Monday, September 7, 2009

Divorce Was Better Option

A recent disciplinary sanction reported on the web page of the Texas State Bar:

On August 18, 2009 the Board of Disciplinary Appeals signed a final judgment disbarring [a] Searcy, Arkansas attorney... On June 25, 2008 the Board signed an Interlocutory Order suspending [him] from the practice of law pending the appeal of his criminal conviction of three charges in general court martial order in Cause No. 431-43-9656FR United States Air Force, 37th Training Wing, Lackland Air Force Base, Texas: attempt to commit premeditated murder, conspiracy to commit premeditated murder and wrongful fraternization with an enlisted person, offenses under the Uniform Code of Military Justice. The crimes of attempt to commit premeditated murder and conspiracy to commit premeditated murder are intentional crimes as defined in the Texas Rules of Disciplinary Procedure. [He] was sentenced to confinement for 18 years in the Air Force Corrections System. The court martial was subject to an automatic appeal. The United States Air Force Court of Criminal Appeals affirmed his criminal conviction on April 23, 2008. On November 13, 2008 the United States Court of Appeals for the Armed Forces denied his petition for Grant of Review on November 13, 2008. [The attorney] answered but failed to appear at the hearing.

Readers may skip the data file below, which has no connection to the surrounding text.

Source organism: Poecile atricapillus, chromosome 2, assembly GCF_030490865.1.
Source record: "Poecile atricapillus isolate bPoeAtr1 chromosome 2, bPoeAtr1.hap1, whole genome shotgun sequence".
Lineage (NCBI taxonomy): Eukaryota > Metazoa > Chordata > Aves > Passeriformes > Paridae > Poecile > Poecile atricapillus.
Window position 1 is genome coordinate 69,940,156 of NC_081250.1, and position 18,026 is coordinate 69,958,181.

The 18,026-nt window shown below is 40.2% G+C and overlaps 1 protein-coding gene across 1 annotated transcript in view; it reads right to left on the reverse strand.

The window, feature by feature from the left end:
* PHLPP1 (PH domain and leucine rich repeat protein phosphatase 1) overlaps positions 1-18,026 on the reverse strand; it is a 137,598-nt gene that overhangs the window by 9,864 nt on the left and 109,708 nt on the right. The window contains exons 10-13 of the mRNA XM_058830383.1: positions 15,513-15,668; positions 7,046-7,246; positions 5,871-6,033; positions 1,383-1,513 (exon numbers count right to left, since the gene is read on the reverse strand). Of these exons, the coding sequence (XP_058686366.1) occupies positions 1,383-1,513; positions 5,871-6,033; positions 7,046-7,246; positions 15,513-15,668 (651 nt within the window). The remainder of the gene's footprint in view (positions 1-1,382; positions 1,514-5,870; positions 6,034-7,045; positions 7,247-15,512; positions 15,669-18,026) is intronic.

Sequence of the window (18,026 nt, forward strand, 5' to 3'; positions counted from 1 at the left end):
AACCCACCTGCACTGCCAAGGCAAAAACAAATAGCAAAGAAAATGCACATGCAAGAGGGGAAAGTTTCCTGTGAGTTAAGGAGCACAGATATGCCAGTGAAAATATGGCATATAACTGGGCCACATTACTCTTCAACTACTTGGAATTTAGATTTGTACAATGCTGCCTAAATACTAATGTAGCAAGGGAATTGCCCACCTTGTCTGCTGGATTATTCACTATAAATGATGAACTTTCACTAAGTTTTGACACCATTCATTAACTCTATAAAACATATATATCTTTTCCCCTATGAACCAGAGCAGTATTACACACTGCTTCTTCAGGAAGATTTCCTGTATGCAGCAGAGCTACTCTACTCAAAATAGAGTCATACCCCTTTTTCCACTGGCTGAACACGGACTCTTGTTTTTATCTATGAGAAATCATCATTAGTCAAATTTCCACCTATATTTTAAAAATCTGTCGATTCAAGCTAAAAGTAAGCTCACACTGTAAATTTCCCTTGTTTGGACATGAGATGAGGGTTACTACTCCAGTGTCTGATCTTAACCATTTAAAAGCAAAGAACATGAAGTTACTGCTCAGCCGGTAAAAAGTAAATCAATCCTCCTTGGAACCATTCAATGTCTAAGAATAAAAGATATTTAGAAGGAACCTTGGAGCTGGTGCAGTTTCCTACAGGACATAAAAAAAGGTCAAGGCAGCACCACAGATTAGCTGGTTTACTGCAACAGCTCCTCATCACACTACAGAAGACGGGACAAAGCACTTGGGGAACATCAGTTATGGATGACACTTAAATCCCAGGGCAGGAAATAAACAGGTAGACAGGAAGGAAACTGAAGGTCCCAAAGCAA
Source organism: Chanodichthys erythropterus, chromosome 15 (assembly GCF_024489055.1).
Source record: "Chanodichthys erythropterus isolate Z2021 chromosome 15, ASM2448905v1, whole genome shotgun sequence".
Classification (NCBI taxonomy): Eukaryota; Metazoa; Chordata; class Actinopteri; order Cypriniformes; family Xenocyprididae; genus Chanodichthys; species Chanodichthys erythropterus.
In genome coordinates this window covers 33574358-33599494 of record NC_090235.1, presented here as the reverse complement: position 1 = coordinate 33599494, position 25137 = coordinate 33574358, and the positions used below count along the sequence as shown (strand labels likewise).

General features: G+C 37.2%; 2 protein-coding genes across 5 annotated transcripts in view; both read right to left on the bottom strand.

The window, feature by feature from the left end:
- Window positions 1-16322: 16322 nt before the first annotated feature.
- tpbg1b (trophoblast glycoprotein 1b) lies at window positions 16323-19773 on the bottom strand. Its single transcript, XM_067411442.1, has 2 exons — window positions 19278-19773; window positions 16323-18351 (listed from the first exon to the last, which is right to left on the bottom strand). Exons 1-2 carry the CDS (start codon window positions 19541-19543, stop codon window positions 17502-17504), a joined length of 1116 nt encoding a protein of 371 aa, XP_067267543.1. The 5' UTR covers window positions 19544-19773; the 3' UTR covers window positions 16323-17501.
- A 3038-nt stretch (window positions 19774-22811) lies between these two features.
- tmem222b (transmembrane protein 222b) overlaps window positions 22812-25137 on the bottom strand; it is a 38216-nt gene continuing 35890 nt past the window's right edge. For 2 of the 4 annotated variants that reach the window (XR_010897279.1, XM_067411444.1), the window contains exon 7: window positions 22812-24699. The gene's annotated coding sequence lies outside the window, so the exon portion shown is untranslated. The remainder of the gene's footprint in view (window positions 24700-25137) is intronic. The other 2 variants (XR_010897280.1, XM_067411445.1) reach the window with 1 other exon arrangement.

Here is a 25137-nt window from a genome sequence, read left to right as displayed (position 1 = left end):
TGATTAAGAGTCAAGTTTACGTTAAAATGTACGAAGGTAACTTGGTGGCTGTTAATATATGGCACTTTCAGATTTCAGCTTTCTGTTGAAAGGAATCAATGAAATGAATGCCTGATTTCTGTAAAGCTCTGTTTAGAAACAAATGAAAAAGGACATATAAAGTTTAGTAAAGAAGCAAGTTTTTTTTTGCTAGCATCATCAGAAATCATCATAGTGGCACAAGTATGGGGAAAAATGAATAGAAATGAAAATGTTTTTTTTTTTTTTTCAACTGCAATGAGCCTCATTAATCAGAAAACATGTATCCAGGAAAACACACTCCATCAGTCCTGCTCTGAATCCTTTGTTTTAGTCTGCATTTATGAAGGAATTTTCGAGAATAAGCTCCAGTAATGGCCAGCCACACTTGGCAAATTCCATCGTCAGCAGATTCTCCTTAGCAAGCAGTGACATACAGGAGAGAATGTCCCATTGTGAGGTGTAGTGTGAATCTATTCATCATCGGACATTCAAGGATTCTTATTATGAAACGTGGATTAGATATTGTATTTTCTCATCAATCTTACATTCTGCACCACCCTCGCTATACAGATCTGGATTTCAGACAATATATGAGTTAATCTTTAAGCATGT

The decision of the Air Force Court of Criminal Appeals affirming the underlying conviction notes that the attorney was a "judge advocate with an impressive past and a promising career ahead of him" who had an affair with a paralegal and conspired with her to murder his spouse (a civilian attorney he had met while attending law school) rather than pursue "something as mundane as a divorce." (Mike Frisch)

Bar Discipline & Process | Permalink

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